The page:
Denison Community Schools (DCS) students in preschool through fifth grade participated this week in an event called “Hour of Code,” which is an instructional series designed to teach kids about coding computers.
“It’s put on by an online organization called Code.org,” said Darin Johnson, technology integrationist at Broadway Elementary and Denison Elementary.
“They promote having kids code for at least one hour over the course of computer science week, which happens to be this week.”
In 2019, a $50,000 grant through the Computer Science is Elementary project, and funding from the school district paid for the redesign of the Denison Elementary computer lab into a STEM (Science, Technology, Engineering and Mathematics) classroom.
“Since we applied for that grant, we’ve been slowly increasing the amount of computer science we have kids participate in,” Johnson said. “This year, we decided to ramp things up in a couple of ways.”
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The first way was to add preschool kids to the program this year after adding transitional kindergarten (TK) last year.
“So now we basically have preschool all the way through fifth grade taking part in this event,” he said.
“The second way is we’re doing activities that are called ‘unplugged activities’ to reinforce the notion that computer science doesn’t have to always be on a device or online. Computer science is more than just programming and coding a computer; it’s also critical thinking and breaking problems down in order to find a solution.”
Preschoolers didn’t participate in the unplugged activities, but the rest of the students did.
“TK through second grade had a daily activity that they could do that corresponded with our theme of the day,” Johnson said. “The first day we emphasized guarding your private information online. Be careful what you share with strangers. When you’re on sites, or downloading things, you don’t want to share any information that could identify you or let people find you.”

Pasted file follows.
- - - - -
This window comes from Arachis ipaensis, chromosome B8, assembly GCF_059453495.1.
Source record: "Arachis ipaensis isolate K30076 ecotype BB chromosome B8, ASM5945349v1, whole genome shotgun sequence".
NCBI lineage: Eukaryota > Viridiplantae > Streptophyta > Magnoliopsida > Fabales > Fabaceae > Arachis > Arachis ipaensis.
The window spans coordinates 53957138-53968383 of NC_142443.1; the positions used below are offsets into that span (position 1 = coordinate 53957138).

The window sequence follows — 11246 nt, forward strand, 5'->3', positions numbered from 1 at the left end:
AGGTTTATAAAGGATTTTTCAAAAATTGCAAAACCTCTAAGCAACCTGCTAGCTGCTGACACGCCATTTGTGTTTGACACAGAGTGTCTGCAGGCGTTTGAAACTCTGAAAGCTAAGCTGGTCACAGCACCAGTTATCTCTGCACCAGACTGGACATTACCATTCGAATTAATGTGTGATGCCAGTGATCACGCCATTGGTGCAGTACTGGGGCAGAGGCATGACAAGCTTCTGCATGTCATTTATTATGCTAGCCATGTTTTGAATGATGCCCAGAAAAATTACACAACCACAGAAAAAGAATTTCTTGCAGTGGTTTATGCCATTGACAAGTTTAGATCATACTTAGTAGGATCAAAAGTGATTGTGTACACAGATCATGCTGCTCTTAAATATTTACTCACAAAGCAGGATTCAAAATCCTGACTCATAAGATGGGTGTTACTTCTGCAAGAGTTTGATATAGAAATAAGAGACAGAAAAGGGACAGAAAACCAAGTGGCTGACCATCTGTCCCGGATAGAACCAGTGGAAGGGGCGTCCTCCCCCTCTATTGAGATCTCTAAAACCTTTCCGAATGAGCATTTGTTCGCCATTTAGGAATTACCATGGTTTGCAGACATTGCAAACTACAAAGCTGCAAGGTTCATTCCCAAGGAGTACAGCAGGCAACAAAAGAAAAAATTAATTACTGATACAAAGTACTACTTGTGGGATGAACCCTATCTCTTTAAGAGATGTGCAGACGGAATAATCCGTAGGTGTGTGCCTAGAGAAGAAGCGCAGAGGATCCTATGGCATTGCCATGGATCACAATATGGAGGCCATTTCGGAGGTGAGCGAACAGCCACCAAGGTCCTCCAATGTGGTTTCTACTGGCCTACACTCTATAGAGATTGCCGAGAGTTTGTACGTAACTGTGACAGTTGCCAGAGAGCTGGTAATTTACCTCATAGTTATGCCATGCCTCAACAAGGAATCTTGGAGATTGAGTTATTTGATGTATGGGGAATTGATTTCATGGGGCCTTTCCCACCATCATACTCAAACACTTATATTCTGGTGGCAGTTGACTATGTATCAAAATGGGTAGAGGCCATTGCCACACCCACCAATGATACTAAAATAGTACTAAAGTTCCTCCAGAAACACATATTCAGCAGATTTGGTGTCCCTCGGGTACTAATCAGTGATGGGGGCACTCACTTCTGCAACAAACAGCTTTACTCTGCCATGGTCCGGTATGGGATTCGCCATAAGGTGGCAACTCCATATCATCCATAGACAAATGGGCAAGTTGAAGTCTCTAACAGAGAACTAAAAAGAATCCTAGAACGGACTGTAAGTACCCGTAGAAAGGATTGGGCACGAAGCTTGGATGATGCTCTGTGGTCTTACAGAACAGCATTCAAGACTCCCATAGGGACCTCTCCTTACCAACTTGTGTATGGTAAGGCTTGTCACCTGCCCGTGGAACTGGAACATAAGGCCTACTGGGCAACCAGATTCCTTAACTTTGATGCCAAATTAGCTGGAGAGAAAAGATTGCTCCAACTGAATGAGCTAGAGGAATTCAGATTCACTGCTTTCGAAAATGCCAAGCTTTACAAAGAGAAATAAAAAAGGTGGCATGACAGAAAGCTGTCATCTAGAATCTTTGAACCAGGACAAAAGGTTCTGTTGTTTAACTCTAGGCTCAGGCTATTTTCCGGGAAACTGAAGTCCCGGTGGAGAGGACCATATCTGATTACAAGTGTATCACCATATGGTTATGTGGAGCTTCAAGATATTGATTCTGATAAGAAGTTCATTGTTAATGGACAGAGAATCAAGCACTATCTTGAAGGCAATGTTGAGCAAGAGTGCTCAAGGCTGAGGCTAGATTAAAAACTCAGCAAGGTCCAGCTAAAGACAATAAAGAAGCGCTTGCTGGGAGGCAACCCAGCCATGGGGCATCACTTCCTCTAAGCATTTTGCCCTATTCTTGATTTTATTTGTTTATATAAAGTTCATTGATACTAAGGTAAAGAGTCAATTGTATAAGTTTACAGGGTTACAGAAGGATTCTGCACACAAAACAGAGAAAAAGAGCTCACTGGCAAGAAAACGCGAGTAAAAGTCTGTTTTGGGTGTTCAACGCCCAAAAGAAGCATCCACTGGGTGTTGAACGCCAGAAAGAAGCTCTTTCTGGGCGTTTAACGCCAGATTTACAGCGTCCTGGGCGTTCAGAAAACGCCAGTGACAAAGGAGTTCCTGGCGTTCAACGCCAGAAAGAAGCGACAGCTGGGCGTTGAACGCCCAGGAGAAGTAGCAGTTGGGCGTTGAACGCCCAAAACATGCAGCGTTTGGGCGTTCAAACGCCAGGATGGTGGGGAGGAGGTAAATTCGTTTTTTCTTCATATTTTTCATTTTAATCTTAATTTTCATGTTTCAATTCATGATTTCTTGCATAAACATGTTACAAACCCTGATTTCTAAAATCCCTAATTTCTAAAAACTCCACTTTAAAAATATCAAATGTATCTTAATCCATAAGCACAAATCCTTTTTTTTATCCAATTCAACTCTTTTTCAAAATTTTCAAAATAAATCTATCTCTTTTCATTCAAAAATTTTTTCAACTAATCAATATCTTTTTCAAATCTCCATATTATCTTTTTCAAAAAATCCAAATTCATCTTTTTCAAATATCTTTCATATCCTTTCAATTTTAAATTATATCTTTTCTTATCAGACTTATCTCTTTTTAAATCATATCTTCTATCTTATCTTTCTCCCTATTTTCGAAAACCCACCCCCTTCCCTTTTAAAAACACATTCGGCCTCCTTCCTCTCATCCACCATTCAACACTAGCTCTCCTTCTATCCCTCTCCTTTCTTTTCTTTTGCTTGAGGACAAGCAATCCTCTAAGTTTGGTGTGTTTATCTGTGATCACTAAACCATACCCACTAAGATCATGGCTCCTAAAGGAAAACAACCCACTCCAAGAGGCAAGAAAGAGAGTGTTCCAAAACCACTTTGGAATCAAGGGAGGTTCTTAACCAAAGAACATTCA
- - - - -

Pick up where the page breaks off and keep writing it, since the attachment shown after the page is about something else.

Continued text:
All the unplugged activities the students did on the first day reinforced that notion.
“Tuesday was all about an event; an event is something in a computer program that, when you click a button or you click the mouse, something occurs,” he said. “It’s kind of a cause and effect relationship. All of the daily unplugged activities that we did aligned with that topic for the day.”
The other unplugged topics for the week were algorithm, loop and bug/error day.
“We want them to have a deeper understanding of each of these concepts,” Johnson said.
During the online portions of Hour of Code, the students go to different online sites and learn to code.
“We used to do just Code.org, and then we opened up a year or two ago with a choice board; they can pick other sites, as well,” he said. “They’ve received that very well. Kids are like adults; if you give them a choice, rather than tell them what they’re going to do, they respond better. They can pick something more aligned to their interests.”
All of the various sites emphasize computer programming or computer science in one way or another.
“It’s very much game based,” Johnson said. “To the untrained eye, people would say, ‘Well, these kids are just playing video games,’ but it’s a lot more than that.”
Students learn to persevere while breaking down problems, and they also learn to collaborate with the students around them.
“We’ve found that, no matter what field you go into, if you can’t work with people or you can’t solve complex problems, you’re probably not going to last there very long,” he said.
The push during the week is to get the kids to do as much coding as possible to begin to learn how to make their own creations.
“In technology, in general, we don’t want kids to just consume something that has already been made for them,” Johnson said. “We want them to realize that they have the ability to make it their own – they have the ability to program the computer how they want to.”
The students love Hour of Code week – and the teachers have been coming along, as well, he said.
“In the past, there may have been some classrooms that, when it came time for the coding activities, the teacher would say, ‘Get your computers out,’ and the kids would just code,” Johnson said. “Now, we see the teachers are engaging with it more, too. Some teachers were a little intimidated, but I think they’re getting more and more comfortable with it.”
The schools have been pushing computer science out into all of the classrooms since the Computer Science is Elementary grant was received.
“We want them to see that they can do computer programming during math and reading and science and the other subject areas, too,” he said.
“We know not everyone is going to go on beyond school to be a computer programmer, although that’s a profession that’s very much in demand. They could probably write their own ticket where they want to go and work right now.”